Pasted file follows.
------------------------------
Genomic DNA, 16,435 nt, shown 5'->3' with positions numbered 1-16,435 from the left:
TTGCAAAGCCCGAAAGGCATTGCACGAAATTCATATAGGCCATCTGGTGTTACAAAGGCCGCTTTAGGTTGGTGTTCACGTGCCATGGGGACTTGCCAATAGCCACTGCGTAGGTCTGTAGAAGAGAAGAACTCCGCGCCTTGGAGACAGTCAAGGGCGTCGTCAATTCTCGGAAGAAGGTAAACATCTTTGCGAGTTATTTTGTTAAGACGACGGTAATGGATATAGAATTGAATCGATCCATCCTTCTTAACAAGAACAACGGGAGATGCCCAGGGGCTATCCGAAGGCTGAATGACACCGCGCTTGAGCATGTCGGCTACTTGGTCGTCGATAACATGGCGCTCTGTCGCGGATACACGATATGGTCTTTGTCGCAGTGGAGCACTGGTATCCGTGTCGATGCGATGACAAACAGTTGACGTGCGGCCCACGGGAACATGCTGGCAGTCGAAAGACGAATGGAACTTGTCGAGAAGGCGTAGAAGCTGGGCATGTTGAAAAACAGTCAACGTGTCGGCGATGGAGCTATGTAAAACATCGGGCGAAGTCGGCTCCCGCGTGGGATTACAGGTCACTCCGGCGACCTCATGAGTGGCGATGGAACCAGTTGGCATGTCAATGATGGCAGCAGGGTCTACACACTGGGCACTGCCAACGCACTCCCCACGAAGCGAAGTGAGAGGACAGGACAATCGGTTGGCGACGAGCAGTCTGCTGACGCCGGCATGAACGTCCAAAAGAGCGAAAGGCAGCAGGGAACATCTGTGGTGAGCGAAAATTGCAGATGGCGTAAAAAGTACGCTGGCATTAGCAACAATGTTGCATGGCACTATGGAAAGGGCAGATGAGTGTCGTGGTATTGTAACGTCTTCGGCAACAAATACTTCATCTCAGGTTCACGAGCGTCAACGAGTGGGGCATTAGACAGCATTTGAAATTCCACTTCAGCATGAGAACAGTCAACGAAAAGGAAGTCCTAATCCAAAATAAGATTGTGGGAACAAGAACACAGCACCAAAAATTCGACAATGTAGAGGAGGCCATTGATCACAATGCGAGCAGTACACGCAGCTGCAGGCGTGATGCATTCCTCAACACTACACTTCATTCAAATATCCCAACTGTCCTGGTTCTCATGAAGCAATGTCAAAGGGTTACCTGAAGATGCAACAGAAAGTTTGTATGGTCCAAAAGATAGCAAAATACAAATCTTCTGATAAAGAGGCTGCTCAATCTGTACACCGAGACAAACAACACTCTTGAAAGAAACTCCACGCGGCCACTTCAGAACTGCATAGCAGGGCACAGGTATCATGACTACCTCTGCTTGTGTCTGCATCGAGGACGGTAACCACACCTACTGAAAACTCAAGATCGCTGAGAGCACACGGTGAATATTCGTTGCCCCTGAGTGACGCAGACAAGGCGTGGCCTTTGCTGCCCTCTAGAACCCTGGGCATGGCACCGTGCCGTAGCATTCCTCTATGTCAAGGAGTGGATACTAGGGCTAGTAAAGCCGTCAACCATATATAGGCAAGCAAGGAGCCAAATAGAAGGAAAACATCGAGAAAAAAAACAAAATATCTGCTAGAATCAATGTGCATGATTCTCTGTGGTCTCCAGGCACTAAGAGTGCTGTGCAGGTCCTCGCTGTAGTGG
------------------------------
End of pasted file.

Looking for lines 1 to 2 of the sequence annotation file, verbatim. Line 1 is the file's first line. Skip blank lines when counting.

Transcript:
Genomic DNA, 16,435 nt, shown 5'->3' with positions numbered 1-16,435 from the left:
TTGCAAAGCCCGAAAGGCATTGCACGAAATTCATATAGGCCATCTGGTGTTACAAAGGCCGCTTTAGGTTGGTGTTCACGTGCCATGGGGACTTGCCAATAGCCACTGCGTAGGTCTGTAGAAGAGAAGAACTCCGCGCCTTGGAGACAGTCAAGGGCGTCGTCAATTCTCGGAAGAAGGTAAACATCTTTGCGAGTTATTTTGTTAAGACGACGGTAATGGATATAGAATTGAATCGATCCATCCTTCTTAACAAGAACAACGGGAGATGCCCAGGGGCTATCCGAAGGCTGAATGACACCGCGCTTGAGCATGTCGGCTACTTGGTCGTCGATAACATGGCGCTCTGTCGCGGATACACGATATGGTCTTTGTCGCAGTGGAGCACTGGTATCCGTGTCGATGCGATGACAAACAGTTGACGTGCGGCCCACGGGAACATGCTGGCAGTCGAAAGACGAATGGAACTTGTCGAGAAGGCGTAGAAGCTGGGCATGTTGAAAAACAGTCAACGTGTCGGCGATGGAGCTATGTAAAACATCGGGCGAAGTCGGCTCCCGCGTGGGATTACAGGTCACTCCGGCGACCTCATGAGTGGCGATGGAACCAGTTGGCATGTCAATGATGGCAGCAGGGTCTACACACTGGGCACTGCCAACGCACTCCCCACGAAGCGAAGTGAGAGGACAGGACAATCGGTTGGCGACGAGCAGTCTGCTGACGCCGGCATGAACGTCCAAAAGAGCGAAAGGCAGCAGGGAACATCTGTGGTGAGCGAAAATTGCAGATGGCGTAAAAAGTACGCTGGCATTAGCAACAATGTTGCATGGCACTATGGAAAGGGCAGATGAGTGTCGTGGTATTGTAACGTCTTCGGCAACAAATACTTCATCTCAGGTTCACGAGCGTCAACGAGTGGGGCATTAGACAGCATTTGAAATTCCACTTCAGCATGAGAACAGTCAACGAAAAGGAAGTCCTAATCCAAAATAAGATTGTGGGAACAAGAACACAGCACCAAAAATTCGACAATGTAGAGGAGGCCATTGATCACAATGCGAGCAGTACACGCAGCTGCAGGCGTGATGCATTCCTCAACACTACACTTCATTCAAATATCCCAACTGTCCTGGTTCTCATGAAGCAATGTCAAAGGGTTACCTGAAGATGCAACAGAAAGTTTGTATGGTCCAAAAGATAGCAAAATACAAATCTTCTGATAAAGAGGCTGCTCAATCTGTACACCGAGACAAACAACACTCTTGAAAGAAACTCCACGCGGCCACTTCAGAACTGCATAGCAGGGCACAGGTATCATGACTACCTCTGCTTGTGTCTGCATCGAGGACGGTAACCACACCTACTGAAAACTCAAGATCGCTGAGAGCACACGGTGAATATTCGTTGCCCCTGAGTGACGCAGACAAGGCGTGGCCTTTGCTGCCCTCTAGAACCCTGGGCATGGCACCGTGCCGTAGCATTCCTCTATGTCAAGGAGTGGATACTAGGGCTAGTAAAGCCGTCAACCATATATAGGCAAGCAAGGAGCCAAATAGAAGGAAAACATCGAGAAAAAAAACAAAATATCTGCTAGAATCAATGTGCATGATTCTCTGTGGTCTCCAGGCACTAAGAGTGCTGTGCAGGTCCTCGCTGTAGTGG